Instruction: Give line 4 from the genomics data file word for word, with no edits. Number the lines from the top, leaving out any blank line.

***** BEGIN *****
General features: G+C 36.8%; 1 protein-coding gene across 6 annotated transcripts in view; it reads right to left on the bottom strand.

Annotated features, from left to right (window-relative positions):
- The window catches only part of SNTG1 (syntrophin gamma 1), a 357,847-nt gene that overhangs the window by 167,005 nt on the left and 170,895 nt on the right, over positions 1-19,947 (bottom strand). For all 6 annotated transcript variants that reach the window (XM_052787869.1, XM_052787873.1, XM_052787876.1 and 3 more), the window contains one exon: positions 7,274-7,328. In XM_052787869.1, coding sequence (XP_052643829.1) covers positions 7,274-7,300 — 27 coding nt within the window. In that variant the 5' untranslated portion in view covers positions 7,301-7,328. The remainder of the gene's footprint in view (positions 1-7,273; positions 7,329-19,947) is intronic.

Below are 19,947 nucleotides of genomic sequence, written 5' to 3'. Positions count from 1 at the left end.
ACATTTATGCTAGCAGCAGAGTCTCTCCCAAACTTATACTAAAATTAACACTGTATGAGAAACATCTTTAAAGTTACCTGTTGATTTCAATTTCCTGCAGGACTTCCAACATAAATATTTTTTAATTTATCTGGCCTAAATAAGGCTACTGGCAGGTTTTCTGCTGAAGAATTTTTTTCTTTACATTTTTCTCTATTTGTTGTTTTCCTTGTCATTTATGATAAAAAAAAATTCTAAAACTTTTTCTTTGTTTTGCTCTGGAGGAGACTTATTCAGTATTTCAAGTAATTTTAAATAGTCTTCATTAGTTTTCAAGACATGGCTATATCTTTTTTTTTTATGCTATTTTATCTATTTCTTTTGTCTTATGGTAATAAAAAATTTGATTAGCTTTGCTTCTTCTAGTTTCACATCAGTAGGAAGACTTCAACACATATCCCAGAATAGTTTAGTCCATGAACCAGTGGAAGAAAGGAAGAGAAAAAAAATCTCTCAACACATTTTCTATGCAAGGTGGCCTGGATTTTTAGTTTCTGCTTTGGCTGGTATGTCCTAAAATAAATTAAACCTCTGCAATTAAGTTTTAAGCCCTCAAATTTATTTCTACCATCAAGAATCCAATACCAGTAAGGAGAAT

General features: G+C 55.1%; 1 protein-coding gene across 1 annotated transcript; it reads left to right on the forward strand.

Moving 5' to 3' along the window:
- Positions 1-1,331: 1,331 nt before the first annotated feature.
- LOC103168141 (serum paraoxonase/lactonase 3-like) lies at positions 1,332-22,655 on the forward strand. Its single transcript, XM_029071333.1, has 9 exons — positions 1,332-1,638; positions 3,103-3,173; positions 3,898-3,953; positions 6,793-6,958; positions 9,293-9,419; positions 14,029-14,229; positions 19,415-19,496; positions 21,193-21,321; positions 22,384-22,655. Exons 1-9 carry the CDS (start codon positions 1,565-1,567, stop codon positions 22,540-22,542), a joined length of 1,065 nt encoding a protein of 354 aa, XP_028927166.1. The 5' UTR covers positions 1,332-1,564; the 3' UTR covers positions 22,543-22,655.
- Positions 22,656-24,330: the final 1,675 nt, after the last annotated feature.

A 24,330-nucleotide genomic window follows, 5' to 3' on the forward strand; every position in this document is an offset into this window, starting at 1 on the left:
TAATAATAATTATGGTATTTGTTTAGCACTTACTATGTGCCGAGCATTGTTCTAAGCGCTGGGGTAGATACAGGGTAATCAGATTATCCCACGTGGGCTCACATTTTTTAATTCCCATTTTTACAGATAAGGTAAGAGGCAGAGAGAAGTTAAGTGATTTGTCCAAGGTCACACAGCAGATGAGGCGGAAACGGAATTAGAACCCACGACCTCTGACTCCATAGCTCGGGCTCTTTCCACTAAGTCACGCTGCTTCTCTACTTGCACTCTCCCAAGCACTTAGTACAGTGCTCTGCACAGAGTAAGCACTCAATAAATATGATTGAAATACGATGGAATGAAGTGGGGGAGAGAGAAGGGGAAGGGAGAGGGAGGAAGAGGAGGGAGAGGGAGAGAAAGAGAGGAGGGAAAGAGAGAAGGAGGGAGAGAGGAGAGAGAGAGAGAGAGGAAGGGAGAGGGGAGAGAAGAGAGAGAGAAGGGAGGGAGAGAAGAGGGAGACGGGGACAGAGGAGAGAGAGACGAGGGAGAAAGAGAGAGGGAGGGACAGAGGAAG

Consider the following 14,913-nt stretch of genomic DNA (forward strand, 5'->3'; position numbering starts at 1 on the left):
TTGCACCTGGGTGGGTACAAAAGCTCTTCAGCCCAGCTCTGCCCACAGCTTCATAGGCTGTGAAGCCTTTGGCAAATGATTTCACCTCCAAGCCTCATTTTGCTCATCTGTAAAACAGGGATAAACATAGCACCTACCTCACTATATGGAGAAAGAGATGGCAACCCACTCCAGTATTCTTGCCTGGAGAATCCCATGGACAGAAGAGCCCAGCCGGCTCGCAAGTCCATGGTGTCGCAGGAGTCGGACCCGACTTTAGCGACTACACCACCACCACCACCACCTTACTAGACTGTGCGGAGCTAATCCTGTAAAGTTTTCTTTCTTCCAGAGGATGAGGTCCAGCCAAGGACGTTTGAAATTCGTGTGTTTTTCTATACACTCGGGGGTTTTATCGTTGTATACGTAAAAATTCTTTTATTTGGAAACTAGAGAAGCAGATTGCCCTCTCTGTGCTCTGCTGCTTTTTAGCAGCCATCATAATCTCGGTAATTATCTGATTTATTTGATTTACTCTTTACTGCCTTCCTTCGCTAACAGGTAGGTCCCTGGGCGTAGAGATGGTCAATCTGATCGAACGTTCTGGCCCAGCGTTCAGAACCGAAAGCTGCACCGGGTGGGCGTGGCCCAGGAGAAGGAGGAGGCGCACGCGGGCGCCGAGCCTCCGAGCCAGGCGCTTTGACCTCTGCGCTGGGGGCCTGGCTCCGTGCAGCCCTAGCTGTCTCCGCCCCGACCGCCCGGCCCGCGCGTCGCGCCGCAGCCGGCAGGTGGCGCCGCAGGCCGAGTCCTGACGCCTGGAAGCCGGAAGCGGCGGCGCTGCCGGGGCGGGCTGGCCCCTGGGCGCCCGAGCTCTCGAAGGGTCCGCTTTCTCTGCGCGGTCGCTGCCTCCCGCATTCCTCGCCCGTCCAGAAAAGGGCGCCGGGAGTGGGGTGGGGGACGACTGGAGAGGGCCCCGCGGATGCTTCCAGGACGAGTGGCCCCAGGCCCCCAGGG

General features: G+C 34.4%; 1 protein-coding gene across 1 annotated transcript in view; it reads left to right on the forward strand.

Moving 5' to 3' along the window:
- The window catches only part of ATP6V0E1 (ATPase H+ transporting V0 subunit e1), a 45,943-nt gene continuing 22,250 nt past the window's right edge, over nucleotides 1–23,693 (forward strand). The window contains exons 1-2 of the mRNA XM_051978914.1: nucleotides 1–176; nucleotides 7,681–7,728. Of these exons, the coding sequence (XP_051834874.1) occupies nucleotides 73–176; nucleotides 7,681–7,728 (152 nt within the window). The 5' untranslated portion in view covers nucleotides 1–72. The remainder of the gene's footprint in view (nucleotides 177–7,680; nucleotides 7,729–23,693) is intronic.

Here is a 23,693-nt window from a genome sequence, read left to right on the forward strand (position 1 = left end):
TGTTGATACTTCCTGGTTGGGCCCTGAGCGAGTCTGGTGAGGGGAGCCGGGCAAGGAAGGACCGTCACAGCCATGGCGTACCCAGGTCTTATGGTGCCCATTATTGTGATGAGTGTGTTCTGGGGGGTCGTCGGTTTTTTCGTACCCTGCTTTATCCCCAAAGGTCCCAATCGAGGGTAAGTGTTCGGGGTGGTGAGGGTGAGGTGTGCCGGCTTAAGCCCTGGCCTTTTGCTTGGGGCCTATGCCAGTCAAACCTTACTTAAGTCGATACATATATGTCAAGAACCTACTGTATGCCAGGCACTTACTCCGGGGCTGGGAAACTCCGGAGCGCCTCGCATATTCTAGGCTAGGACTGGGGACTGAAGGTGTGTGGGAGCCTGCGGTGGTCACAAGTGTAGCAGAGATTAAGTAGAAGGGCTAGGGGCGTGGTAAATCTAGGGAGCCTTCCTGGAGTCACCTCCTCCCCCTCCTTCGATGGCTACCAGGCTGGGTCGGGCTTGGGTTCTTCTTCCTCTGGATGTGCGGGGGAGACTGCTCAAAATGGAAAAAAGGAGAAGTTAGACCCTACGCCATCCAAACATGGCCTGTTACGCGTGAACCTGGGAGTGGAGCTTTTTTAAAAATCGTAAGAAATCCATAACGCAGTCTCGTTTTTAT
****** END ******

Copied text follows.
Below are 19,947 nucleotides of genomic sequence, written 5' to 3'. Positions count from 1 at the left end.